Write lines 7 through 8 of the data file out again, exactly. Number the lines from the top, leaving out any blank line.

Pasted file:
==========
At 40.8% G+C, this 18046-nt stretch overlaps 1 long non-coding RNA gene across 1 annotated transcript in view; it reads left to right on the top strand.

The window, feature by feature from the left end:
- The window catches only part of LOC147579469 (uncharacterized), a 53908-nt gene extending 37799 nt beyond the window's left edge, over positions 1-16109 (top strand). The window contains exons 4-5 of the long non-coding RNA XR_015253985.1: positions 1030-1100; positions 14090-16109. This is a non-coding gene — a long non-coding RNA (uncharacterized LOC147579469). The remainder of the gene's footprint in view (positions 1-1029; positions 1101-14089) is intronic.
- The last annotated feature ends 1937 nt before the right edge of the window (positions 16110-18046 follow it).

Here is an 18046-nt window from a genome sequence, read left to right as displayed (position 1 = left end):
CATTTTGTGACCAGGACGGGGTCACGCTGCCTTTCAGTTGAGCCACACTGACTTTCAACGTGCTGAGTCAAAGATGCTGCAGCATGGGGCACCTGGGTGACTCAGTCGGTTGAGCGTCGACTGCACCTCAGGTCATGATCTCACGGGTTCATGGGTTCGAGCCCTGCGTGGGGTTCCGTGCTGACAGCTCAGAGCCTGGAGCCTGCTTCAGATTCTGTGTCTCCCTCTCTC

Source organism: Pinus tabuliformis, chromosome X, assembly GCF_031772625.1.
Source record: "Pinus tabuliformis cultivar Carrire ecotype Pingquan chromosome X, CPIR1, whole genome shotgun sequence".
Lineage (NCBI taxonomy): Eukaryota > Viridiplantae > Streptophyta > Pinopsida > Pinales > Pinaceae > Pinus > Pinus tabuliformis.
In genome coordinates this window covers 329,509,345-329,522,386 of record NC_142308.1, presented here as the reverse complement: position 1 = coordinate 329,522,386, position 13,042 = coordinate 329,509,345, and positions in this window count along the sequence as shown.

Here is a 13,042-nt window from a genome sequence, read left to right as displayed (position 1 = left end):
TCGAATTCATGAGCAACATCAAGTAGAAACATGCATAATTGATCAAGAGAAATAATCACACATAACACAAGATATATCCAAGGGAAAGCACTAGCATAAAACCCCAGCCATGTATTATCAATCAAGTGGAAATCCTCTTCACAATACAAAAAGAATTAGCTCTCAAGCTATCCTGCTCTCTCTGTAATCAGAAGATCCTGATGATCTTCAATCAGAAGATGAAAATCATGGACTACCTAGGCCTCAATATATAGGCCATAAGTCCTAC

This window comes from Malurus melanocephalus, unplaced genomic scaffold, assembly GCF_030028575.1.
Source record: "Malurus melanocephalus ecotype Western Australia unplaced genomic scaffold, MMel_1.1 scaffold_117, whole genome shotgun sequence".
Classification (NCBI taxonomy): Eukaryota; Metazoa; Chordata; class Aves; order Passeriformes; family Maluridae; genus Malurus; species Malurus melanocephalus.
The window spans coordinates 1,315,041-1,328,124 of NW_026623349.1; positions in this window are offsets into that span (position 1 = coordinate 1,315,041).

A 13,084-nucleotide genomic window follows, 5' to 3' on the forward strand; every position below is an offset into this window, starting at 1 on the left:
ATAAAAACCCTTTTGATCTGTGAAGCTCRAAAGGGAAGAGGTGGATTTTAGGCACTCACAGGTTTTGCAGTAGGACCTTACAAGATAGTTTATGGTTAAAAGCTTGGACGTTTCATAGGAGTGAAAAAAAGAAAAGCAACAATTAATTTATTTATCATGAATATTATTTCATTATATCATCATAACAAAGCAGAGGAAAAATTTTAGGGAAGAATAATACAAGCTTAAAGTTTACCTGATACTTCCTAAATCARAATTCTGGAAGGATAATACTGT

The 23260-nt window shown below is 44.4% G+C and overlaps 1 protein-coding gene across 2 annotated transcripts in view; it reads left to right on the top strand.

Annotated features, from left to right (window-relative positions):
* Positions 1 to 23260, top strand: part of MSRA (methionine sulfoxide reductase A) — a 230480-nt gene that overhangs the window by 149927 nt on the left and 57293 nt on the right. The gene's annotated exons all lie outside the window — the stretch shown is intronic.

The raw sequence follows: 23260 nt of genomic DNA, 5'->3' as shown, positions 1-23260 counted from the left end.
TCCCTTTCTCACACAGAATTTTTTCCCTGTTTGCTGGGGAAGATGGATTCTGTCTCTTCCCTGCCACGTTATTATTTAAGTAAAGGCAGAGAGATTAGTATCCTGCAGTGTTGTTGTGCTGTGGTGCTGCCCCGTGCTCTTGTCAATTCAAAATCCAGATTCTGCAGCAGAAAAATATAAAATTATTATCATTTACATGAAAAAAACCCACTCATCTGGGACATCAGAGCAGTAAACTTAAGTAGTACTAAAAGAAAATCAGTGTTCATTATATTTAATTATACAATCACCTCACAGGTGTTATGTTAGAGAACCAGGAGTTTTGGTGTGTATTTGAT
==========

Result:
Source organism: Pinus tabuliformis, chromosome X, assembly GCF_031772625.1.
Source record: "Pinus tabuliformis cultivar Carrire ecotype Pingquan chromosome X, CPIR1, whole genome shotgun sequence".